Jimmie Swain was an afterthought when his senior season at Oregon began.
Kaulana Apelu and A.J. Hotchkins were ahead of Swain on the depth chart before both linebackers suffered season-ending injuries during the first half of the season.
The Ducks even turned to walk-on Blake Rugraff before Swain finally solidified himself as the starter at the inside linebacker spot opposite Troy Dye.
Swain, who earned his first start of the season at Stanford, has averaged 9.3 tackles in his last four games.
“It means a lot,” Swain said of playing an important role in the defense’s turnaround this season under coordinator Jim Leavitt. “There’s a lot of guys that came before that kind of showed me the way at the linebacker position. Just to continue that tradition with the young guys, Troy being such a great player, I think it means a lot.”
Dye, a sophomore, is leading the team in tackles (95) for the second consecutive season.
Against Washington, Leavitt had six true freshmen, a redshirt freshman and a sophomore on the field at the end of the game. Swain came up with a late stop on fourth-and-goal to keep the Huskies from tacking on an extra touchdown in their 38-3 win.
“Jimmie has come out and he’s a kid that always believed in himself,” coach Willie Taggart said of Swain, who had a career-high 13 tackles at Washington. “The thing I’m impressed with, and that I hope our entire team sees, is a kid that never gave up. He kept himself ready for the time when it was his time to get in and help this football team.
“He was determined to do that and it was great to see him come through with that. Earlier in the year, it wasn’t that way for him.”
Swain was among the veteran players who welcomed Leavitt’s 3-4 scheme after the Ducks struggled in Brady Hoke’s 4-3 defense last season.
Defensive lineman Henry Mondeaux, safety Tyree Robinson and cornerback Arrion Springs have also been senior leaders during the transition.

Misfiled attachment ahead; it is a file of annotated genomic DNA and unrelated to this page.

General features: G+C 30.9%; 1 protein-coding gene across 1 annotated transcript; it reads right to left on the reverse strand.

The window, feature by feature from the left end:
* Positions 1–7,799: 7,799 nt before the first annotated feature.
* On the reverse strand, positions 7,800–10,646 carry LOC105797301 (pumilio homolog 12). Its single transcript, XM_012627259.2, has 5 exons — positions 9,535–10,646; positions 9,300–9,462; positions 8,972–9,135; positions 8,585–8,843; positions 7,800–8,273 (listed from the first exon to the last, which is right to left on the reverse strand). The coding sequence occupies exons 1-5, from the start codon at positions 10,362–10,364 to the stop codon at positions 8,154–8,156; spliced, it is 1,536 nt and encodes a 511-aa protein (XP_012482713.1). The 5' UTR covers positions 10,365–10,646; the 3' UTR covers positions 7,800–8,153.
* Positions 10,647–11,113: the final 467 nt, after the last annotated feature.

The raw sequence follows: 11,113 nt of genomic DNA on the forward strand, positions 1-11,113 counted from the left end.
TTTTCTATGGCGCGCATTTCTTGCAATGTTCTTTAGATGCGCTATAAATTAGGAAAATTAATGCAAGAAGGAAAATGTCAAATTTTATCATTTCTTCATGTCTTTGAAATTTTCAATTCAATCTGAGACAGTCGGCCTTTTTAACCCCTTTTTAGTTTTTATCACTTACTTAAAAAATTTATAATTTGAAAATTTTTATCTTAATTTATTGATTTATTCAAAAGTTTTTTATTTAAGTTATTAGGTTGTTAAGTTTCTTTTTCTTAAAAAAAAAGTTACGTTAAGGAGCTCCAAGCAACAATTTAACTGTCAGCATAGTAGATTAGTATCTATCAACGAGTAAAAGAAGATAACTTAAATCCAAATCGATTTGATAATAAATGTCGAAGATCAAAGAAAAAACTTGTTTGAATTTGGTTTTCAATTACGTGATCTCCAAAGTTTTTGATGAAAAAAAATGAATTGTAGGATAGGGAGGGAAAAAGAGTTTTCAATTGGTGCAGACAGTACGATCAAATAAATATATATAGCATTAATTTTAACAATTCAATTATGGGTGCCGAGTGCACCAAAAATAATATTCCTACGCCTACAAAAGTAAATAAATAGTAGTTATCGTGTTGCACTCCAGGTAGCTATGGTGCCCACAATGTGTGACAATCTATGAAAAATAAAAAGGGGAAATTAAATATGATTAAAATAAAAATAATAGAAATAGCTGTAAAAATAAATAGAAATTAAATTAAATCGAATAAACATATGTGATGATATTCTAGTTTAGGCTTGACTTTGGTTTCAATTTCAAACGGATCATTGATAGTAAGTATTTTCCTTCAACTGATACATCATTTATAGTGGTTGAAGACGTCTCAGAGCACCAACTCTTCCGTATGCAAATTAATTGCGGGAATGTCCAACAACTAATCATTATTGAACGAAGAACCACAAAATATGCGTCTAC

“Here’s another one of our seniors that is committed to getting things right here,” Taggart said of Swain.
Oregon will honor 23 seniors before Saturday’s game against Oregon State at Autzen Stadium (4 p.m. ESPN2).
“You look at the seniors on our defense specifically, those guys have been huge factors for how we’ve done this year as far as just rallying and getting the upswing and trying to get better and better as we go,” Leavitt said.
The Ducks ranked 126th in points (41.4 ppg) and yards (518.4 ypg) allowed per game last season, which ended with a 34-24 loss in Corvallis during which Ryan Nall ran for 155 yards and four touchdowns through the heart of Hoke’s unit.
Oregon is 87th in points allowed (30.5 ppg) and 50th in yards allowed (373.4 ypg) entering the Civil War.
“I think everyone had a sour taste in their mouth about last year, especially on the defensive side of the ball because we felt like we could have done a lot better with the talent we had,” Swain said. “Coming out here and doing what we’ve been able to do this year is good for everybody. And we still want to do better.”